A fiduciary duty is a legal or ethical relationship of confidence or trust between two or more parties. The two key fiduciary duties an agent owes to its principal are as follows:
- it must not place itself in a position where its own interests conflict with those of the principal or whether there is a real possibility that will happen (the 'no conflict' rule);
- it must not profit from its position at the expense of the principal (the 'no profit' rule).
An agent may avoid breaching these duties if, before doing anything that would otherwise constitute a breach of duty, it obtains the informed consent of the principal. An agent in breach of a fiduciary duty may be liable to account to the principal for any profit made from the breach. Other equitable remedies may be available at the discretion of the court.
In a 2007 case the court decided that, when a third party makes a payment to an agent, there may be circumstances in which disclosing the payment to the agent's principal has been sufficient to negate secrecy and prevent the payment from being a bribe but not sufficient to amount to informed consent that will avoid a breach of the agent's fiduciary duty.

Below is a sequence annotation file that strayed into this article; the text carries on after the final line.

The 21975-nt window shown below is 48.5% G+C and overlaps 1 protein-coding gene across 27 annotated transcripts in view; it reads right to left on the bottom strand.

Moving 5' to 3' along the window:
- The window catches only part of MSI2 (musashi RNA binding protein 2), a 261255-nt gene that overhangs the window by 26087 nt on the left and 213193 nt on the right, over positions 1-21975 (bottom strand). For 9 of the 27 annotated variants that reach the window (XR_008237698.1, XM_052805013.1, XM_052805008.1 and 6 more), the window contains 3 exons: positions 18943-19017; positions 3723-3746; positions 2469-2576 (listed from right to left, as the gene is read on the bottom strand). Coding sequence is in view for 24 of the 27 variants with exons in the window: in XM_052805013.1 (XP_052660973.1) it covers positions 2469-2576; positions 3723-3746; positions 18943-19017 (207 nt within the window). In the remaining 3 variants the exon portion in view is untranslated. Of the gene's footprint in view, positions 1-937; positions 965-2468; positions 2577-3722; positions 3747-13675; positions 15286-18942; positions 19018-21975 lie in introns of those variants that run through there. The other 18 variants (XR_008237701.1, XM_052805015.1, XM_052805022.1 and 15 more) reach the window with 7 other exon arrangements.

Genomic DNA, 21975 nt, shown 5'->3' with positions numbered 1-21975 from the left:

In such a 'halfway house' scenario the principal will only be entitled to the ordinary remedies available for breach of fiduciary duty but not to the additional remedies available in the case of bribery.
In this case the court found that there had been no 'secret' commission paid by the lender, Hurstanger Ltd, to the sub-prime mortgage broker acting for the principals as the broker had already disclosed that the commission might be paid to it. However, the court decided that because the amount of the commission was not disclosed the principals (the Wilsons) would have been unable to appreciate that a conflict of interest might exist. The court decided that the broker's commission should be refunded, but that the agency agreement could still exist.